3d. — This evening Monsieur de Vardes died at Paris. He was a knight of the Order, and had held a captaincy in the hundred Swiss.
12th. — Madame de Bouillon, at present in England, has asked the King’s permission, through Monsieur de Seignelay, to go to Venice. The King answered, that she might go wherever she pleased, except to court and to Paris.
14th. — Chanlai has returned from Rome, whither he had been sent by the King, as the bearer of a letter to the Pope, written with his Majesty’s own hand. He could never obtain an audience, although he applied to Cardinal Cibo and at last made him self known to Cardinal Estrees, in order to be admitted to an audience through his means.
16th. — Lord Spencer, eldest son of the earl of Sunderland, prime minister of England, died this evening at Paris, from having drunk too plentifully of brandy.
18th. — News has been received from Rome, that Monsieur de Lavardin had sent a gentleman to Monsieur de Bracciano to tell him, that since he had chosen to desert the French party, he ought to remove the arms of France from off the gate of his palace, which he did the same day and the next he went to the Pope, to beg he would absolve him from the excommunication which he had incurred by the correspondence he had had with Monsieur de Lavardin. The Pope told him that he had embraced the right side and that he might rely upon his favour. Two days after, Monsieur de Lavardin sent him word that he had only to repent of having failed in duty to the King and of falsifying the oath he had taken upon receiving the Order of the Holy Ghost, an order which he was now unworthy of wearing, and which he desired him to return. Monsieur de Bracciano had left it off the very day he had removed the arms from his palace gates.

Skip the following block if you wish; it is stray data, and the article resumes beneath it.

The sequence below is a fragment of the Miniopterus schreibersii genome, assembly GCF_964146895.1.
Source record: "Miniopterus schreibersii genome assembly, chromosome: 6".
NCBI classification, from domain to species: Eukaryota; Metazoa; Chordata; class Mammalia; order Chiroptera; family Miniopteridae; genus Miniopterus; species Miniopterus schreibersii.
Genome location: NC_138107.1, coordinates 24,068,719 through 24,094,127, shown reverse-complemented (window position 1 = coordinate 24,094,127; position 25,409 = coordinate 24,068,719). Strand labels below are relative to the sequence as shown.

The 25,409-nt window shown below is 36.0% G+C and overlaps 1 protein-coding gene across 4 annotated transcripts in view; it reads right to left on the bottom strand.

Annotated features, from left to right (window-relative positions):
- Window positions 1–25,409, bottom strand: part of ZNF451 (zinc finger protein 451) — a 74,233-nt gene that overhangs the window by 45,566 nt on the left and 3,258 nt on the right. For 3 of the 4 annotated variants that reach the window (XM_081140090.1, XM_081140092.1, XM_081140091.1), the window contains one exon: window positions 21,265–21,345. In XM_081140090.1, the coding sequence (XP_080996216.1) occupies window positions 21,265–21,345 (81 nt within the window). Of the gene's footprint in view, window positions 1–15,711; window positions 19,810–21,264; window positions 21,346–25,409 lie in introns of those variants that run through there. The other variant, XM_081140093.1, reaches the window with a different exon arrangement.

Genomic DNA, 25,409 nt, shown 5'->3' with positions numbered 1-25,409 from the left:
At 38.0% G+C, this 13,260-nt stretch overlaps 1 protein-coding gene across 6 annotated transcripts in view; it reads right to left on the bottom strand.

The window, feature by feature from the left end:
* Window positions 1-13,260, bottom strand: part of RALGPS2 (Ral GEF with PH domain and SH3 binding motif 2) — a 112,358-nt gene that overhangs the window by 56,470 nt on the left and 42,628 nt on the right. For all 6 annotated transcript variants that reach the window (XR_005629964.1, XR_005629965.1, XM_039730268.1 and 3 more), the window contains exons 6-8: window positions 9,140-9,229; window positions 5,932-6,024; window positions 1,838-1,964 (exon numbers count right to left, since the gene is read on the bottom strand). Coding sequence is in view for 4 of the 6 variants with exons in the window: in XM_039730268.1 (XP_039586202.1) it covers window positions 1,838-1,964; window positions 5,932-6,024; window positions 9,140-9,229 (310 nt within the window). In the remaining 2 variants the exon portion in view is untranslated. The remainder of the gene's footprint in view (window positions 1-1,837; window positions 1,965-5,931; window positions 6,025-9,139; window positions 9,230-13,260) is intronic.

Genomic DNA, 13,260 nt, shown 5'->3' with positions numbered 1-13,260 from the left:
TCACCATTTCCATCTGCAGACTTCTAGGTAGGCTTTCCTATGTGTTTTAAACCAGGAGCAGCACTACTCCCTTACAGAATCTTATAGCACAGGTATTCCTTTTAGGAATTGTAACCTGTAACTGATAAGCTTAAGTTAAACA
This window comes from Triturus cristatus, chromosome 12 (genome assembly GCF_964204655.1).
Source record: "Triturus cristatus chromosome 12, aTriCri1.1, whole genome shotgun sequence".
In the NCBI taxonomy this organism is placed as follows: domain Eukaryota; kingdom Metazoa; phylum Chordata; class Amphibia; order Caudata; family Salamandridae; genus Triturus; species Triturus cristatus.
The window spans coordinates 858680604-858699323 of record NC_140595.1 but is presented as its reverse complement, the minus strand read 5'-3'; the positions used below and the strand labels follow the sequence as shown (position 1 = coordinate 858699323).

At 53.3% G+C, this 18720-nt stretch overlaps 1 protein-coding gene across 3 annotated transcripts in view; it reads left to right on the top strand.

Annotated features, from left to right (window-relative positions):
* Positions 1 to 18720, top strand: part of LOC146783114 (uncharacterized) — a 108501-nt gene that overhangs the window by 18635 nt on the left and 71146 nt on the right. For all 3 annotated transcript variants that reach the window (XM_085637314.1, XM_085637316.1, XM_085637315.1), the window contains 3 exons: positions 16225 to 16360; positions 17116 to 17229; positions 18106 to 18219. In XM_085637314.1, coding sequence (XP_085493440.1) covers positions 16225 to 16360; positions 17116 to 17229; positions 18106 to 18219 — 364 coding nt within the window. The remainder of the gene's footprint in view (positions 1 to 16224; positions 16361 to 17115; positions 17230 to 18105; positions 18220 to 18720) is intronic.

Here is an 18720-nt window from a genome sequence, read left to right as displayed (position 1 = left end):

20th. — The Comte de la Tour, envoy of the Elector of Bavaria, arrived, booted and spurred, to inform the Dauphine of what had occurred the 6th of this month, at the taking of Belgrade. The Elector was wounded in the cheek, by an arrow, while he was standing in the breach. Monsieur de Commercy received a musket-ball below the knee, the ball entered the flesh, and has not yet been found. Young Staremberg, son of the governor of Vienna, count Emanuel de Furstemberg, and several other persons of distinction, have been killed. The King entered the apartment of the Dauphine, while La Tour was there, and said to him, that although he had already learnt what had taken place at Belgrade, yet he received so much pleasure in hearing an action spoken of, in which the Elector of Bavaria had acquired so much glory, that he begged him to recommence the recital of the circumstance.